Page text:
Tin Town

by Annette Condon

In memory of the prisoners, who went on hunger strike at the Curragh Internment Camp during the Civil War. The camp was known as Tin Town (Baile an Stáin) by the internees.


Hunger is a sharp thorn,

piercing my belly,

protruding out my back.

I am one of the many.

I smell soda bread

cooling on the table,

The bacon boiling in the pot

over the fire.

My mother drawing the tea.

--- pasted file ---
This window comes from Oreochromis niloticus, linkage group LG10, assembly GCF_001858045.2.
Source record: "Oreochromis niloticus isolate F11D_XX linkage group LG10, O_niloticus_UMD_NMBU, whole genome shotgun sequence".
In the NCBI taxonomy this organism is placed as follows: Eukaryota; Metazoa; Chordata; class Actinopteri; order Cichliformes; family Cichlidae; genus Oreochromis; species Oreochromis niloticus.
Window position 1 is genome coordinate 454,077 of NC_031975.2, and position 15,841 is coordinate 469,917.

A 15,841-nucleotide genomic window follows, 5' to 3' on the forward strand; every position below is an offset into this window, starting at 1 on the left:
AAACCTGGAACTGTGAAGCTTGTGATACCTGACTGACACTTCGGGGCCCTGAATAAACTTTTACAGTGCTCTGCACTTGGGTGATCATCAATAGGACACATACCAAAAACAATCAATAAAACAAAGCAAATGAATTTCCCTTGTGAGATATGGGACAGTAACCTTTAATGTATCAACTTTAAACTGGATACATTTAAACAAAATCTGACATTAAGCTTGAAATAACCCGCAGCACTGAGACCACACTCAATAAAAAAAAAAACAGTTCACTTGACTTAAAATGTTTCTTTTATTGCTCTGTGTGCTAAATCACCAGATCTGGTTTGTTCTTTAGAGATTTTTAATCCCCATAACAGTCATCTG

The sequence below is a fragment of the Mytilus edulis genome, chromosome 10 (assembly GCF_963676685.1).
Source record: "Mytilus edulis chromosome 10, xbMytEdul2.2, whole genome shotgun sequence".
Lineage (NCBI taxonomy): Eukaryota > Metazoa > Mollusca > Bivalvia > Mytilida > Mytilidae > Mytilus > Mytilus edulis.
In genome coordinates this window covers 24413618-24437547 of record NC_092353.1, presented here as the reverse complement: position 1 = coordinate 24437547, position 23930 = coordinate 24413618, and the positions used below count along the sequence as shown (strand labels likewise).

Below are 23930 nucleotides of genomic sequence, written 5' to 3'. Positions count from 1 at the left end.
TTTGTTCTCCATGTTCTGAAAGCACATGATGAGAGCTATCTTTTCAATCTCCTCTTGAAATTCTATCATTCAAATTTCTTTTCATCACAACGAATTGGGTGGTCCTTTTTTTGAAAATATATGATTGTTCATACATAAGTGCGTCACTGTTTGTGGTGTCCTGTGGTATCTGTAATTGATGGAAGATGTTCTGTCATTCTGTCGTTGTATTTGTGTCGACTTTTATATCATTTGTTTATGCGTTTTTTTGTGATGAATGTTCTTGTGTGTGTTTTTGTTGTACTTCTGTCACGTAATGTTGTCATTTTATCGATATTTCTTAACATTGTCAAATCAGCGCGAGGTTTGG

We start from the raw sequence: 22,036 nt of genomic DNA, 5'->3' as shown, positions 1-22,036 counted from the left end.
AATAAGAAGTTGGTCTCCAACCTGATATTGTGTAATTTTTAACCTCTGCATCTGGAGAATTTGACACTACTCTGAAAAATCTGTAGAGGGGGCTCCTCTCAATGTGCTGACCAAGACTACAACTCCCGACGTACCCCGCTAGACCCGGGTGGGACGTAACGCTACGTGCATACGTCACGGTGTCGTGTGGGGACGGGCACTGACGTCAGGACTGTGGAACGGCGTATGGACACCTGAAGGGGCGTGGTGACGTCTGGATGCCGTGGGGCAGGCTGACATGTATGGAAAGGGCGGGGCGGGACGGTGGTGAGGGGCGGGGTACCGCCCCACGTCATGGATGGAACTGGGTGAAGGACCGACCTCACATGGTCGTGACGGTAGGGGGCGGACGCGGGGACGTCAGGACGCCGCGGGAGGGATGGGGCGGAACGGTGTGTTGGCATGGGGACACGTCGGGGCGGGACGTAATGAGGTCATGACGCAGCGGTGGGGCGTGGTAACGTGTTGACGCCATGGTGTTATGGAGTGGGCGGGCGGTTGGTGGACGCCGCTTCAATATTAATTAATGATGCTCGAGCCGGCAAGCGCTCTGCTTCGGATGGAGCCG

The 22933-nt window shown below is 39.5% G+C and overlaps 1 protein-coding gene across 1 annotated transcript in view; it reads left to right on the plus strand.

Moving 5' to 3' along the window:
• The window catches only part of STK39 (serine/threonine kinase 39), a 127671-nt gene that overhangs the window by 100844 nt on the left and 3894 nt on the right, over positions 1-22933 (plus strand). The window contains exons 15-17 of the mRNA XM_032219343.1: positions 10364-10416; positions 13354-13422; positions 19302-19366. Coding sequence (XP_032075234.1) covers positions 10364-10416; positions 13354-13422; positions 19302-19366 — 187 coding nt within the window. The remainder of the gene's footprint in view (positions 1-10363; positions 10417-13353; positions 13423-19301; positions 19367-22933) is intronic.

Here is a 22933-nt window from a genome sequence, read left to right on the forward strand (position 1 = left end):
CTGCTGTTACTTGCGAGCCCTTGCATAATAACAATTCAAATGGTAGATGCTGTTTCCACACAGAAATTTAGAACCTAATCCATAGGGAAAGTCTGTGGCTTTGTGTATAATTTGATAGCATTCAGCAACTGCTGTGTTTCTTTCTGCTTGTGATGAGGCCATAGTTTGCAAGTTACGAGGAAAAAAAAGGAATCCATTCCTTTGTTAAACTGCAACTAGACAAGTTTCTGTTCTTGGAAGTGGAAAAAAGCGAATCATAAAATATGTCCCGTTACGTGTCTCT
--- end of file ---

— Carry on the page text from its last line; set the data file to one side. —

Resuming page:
I open my eyes.

Is there any more hot salt and water


The rain jigs and hops, 

Tin Town, Tin Town. 

The wind sings and hums,

tickling and teasing,

Tin Town, Tin Town. 

I am playing hide-and-seek

with my brothers in the old cowhouse.

I am rattling and rusting, 

creaking on the Curragh plains, 

in the smooth, green grass, 

where the horses run free. 




Reproduced with kind permission of the author. This poem was composed in Poetry as Commemoration workshops held at Tipperary Studies in March 2023. The workshops were led by writer David McLoghlin.